We are apt to picture John the Baptist delivering fiery, convicting messages of righteousness, but picture Jesus quietly teaching small groups of disciples. That picture, however, is unbalanced. Jesus’ message was identical to John’s: “Repent, for the kingdom of heaven is at hand!” (Matt. 3:2, 4:17). Once Jesus began His ministry, the crowds of people streaming to John to be baptized diminished because so many were streaming to Jesus to be baptized. Jesus’ preaching ministry was all about repentance and baptizing the repentant (4:1-2). His ministry was very similar to John’s.
In Jesus’ day, most Jews hated Samaritans (and vice versa). The Samaritans were a mixed race, part Jew and part Gentile, a product of the Assyrian captivity of the 10 northern tribes of Israel some 700 years earlier. Because the Jews forbade the Samaritans to worship at the temple in Jerusalem, they established their own temple and religious services on Mount Gerizim.
Jesus, not one to follow culture’s lead, took time for a woman who was hated by other Jews, had suffered the rejection of divorce five times (and who was very possibly despised among her own people because of it), and was now living in an immoral relationship. What a lesson we can learn from Jesus’ love from this story of “the Bad Samaritan!” The church should reach out to foreigners and have no bigotry. The church should oppose divorce but love divorced people, and hate immorality but love immoral people.
We can also learn something about sharing the gospel from observing Jesus in this story. He first caught the Samaritan woman’s attention by His love. She was shocked that He, a Jew, would even speak to her. Who would be shocked if you spoke to them?
Second, He used her current circumstance to create a bridge to a spiritual conversation. She was interested in drawing some water. Jesus was also interested in a drink, and asked for water from her. Yet He knew that He possessed some “water” that she needed, and He told her. That got the ball rolling.
She probably considered Him to be a little crazy at that point, and just to humor Him, asked for some of the living water that He was offering so that she would no longer be thirsty or have to draw water from a well. But her patronizing attitude quickly changed when He mentioned her five former husbands and her live-in boyfriend. This is the third point for us to remember: Before people will repent, they must be brought under conviction for their sin.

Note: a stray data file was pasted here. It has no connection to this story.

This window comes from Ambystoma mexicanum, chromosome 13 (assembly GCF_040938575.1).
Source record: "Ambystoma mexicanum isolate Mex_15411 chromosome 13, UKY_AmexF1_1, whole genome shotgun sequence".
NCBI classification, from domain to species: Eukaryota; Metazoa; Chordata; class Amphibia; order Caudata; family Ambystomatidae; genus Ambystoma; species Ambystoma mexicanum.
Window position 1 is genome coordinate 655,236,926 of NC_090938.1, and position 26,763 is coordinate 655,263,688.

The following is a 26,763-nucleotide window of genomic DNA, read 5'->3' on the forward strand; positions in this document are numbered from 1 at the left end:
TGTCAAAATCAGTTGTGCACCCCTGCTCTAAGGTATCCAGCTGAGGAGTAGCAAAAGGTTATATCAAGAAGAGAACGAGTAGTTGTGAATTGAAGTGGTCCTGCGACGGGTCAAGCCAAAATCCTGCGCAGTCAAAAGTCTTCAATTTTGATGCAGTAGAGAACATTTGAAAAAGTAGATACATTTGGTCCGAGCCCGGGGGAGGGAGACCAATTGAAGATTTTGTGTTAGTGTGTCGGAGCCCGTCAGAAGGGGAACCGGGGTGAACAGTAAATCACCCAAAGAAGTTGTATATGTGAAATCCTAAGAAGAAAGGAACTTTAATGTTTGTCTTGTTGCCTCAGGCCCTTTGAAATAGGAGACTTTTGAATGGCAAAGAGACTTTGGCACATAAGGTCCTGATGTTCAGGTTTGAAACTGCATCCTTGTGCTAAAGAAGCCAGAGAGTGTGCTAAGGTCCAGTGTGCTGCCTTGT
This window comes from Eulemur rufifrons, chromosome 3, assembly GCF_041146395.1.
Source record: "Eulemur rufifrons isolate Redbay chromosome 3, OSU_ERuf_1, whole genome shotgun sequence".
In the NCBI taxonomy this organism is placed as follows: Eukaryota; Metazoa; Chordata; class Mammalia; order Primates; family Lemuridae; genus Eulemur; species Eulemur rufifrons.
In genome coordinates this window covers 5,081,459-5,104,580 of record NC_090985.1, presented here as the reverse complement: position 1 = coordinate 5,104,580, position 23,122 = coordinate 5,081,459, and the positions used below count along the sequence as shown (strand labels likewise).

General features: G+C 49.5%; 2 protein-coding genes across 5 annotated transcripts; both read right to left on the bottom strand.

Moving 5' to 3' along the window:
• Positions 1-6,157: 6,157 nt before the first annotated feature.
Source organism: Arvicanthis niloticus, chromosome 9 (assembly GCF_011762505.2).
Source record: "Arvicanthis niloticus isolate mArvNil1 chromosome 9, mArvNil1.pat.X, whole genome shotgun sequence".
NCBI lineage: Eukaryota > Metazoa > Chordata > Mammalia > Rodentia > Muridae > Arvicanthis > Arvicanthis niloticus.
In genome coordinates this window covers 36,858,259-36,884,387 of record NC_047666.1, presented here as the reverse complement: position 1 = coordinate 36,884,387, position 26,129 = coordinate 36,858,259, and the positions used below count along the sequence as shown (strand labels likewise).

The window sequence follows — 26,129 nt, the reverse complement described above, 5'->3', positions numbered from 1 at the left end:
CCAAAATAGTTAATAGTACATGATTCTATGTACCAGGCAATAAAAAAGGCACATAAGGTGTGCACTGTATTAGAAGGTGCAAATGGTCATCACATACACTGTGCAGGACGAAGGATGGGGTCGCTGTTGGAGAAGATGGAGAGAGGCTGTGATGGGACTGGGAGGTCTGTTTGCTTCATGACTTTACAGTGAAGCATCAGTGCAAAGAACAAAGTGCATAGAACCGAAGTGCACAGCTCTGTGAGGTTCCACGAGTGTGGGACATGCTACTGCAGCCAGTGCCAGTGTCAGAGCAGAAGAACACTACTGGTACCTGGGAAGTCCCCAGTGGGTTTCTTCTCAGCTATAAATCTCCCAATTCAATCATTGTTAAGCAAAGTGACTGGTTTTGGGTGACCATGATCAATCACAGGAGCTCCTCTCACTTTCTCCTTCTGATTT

Once under conviction, the woman quickly turned religious and tried to divert the conversation away from herself to a contemporary theological difference between Jews and Samaritans about the proper place to worship. Jesus briefly addressed the issue and used it to bring the conversation back to what was important, revealing Himself as the Messiah. She left her water pot and hurried back into the city to tell others about Him. Missionary Jesus had crossed a culture, and a foreign revival had begun.
Notice that, during the old covenant, Jesus was offering someone “living water,” and a “well of water springing up to eternal life” (4:14), water which may well represent the Holy Spirit according to 7:38-39. That makes me wonder once again if the new birth was available under the old covenant.
When Jesus told the nobleman to go his way because his son lived, the Bible says that he “believed the word that Jesus spoke to him and started off” (4:50). If we examine the story closely, we see more evidence of his faith. He probably could have returned that same day to Capernaum, because it was only about one o’clock in the afternoon, and Capernaum was only about sixteen miles from Cana. But he rested in his faith. There was no need to rush home to see how his son was doing. He believed, so he took his time and arrived home the next day.
If we’re trusting God, we also don’t need to be in a hurry or check to see “if” God’s promise is coming to pass. Faith is a rest. Are you resting today?